Action in Congress

Nov. 1, 2006

Retrieving “Stolen Valor”

The Senate in September passed a bill (S 1998) that would make it a crime to claim falsely, either orally or in writing, to be a recipient of a military decoration or medal.

The Stolen Valor Act, if passed by the full Congress, would make such untrue claims punishable by a fine and a sentence of from six to 12 months, depending on the award claimed.

Current law only allows for the prosecution of imposters if they actually wear an unearned medal. The Senate-passed bill would expand the law to include those who publicly claim to be decorated veterans.

Rep. John T. Salazar (D-Colo.) introduced the legislation in the House in July 2005, but it failed to advance. Sen. Kent Conrad (D-N.D.) introduced an identical bill in the Senate.

Proponents argue the legislation is needed because fraudulent claims damage the “reputation and meaning” of awards such as the Medal of Honor, Air Force Cross, Purple Heart, and other decorations.

Without tougher legislation, federal law enforcement officers have “limited ability” to prosecute these types of false claims.

The Senate bill would amend the federal criminal code to prohibit unauthorized wearing, manufacture, or sale of military decorations or medals. It would ban purchasing, mailing, shipping, importing, exporting, producing blank certificates of receipt for, advertising, or exchanging such decorations or medals without legal authorization.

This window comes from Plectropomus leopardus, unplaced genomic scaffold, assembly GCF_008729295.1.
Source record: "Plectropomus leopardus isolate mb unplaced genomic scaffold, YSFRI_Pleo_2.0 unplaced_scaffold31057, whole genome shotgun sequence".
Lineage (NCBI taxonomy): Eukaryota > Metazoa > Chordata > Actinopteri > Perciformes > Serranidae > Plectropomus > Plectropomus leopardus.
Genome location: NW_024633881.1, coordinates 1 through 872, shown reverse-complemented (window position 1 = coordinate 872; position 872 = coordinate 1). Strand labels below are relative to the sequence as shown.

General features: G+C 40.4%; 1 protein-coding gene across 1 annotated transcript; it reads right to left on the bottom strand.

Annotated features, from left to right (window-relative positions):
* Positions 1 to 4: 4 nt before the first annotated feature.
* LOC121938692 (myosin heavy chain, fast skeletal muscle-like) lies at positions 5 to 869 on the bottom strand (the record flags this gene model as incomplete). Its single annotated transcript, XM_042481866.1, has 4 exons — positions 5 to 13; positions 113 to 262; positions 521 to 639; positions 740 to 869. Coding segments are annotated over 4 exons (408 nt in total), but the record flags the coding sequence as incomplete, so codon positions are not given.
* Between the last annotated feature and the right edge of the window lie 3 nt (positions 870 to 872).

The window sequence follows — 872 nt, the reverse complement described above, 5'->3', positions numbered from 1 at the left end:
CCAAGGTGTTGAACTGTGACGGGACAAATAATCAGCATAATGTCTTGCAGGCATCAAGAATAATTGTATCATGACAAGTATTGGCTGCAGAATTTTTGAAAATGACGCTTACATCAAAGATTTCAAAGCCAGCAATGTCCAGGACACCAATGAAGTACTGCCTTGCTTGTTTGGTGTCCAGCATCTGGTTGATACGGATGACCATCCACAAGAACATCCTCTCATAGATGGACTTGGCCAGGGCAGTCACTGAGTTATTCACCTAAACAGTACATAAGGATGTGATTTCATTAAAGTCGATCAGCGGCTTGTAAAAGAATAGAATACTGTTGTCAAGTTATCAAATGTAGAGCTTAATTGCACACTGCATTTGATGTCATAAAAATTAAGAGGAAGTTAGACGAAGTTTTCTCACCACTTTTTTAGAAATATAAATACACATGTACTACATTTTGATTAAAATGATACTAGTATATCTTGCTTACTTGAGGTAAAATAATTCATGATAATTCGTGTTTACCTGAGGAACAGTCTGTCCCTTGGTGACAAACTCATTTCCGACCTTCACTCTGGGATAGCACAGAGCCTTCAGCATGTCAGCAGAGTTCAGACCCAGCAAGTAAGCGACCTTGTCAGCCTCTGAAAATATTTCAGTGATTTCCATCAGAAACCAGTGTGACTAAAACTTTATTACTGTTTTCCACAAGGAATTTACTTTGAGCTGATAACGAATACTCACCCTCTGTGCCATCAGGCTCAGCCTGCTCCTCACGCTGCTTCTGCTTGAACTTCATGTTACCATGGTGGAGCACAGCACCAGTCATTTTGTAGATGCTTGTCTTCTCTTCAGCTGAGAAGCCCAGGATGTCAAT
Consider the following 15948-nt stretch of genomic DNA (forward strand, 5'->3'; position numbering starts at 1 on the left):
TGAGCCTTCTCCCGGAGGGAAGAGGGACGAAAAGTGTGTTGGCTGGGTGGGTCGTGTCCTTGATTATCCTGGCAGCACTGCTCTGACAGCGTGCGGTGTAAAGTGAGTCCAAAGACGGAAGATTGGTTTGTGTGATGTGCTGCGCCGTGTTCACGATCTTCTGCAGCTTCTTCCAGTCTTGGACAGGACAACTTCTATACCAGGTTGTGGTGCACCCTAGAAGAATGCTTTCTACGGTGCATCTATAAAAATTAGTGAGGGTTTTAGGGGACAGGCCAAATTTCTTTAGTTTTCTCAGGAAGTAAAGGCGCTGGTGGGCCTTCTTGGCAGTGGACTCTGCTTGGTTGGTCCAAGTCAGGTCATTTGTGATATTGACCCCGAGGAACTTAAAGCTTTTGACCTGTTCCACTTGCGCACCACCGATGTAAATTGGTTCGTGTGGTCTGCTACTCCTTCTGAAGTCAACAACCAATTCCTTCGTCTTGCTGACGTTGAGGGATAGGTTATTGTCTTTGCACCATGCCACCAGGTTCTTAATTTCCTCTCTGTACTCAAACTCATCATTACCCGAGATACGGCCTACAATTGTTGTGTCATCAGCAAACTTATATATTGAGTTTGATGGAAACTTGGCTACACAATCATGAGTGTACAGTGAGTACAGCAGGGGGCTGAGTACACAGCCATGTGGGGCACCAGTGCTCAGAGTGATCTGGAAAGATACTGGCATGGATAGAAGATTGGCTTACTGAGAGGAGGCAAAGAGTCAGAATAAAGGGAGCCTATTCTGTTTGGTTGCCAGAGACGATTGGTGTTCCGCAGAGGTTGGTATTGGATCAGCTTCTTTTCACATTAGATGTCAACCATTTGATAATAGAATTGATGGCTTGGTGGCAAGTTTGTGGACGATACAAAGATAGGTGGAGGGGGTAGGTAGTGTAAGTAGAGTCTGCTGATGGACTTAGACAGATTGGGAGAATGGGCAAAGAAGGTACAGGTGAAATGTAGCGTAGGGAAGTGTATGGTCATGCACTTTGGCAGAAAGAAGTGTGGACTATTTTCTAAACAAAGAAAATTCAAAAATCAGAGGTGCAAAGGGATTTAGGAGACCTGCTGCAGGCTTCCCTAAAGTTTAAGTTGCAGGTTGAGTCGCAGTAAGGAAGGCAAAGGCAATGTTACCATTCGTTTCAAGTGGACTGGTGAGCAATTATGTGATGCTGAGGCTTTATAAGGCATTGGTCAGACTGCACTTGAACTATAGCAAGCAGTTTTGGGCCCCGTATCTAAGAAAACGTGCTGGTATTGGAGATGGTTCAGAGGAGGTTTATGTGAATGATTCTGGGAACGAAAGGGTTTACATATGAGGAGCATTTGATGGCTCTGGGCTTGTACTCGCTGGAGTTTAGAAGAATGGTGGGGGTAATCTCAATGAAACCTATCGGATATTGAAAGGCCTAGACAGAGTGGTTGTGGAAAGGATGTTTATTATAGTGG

Brain Injury Funds Restored

Stung by criticism from veterans’ service organizations and editorial writers, Congress has added $12 million to the Fiscal 2007 defense appropriations bill for the Defense and Veterans Brain Injury Center, headquartered at Walter Reed Army Medical Center.

The House and Senate Appropriations Committees had left the center’s next-year funding at the Administration’s request of $7 million, half of its 2006 budget. The Veterans of Foreign Wars described that move as “one of the worst possible decisions any lawmaker could make during a time of war.”

By mid-September, conferees wanted an alternative to consider in negotiating a final defense money bill. The Senate agreed to a bipartisan amendment from Sen. George Allen (R-Va.) and Sen. Richard J. Durbin (D-Ill.) to boost the center’s budget from $7 million to $19 million in the fiscal year that began Oct. 1. With November elections looming, conferees quickly accepted the budget increase.

Congress OKs 2.2 Percent Raise

The 2007 defense appropriations bill, which the President signed Sept. 29, supports a 2.2 percent across-the-board pay raise for the military in January. Otherwise it contained few initiatives directly impacting the wallets or careers of active duty military personnel.

Key VA Facility Bill Delayed

Congress delayed until after the November elections a medical facility construction bill for the Department of Veterans Affairs, which would allow renovation and expansion of the storm-damaged VA Medical Center in Biloxi, Miss.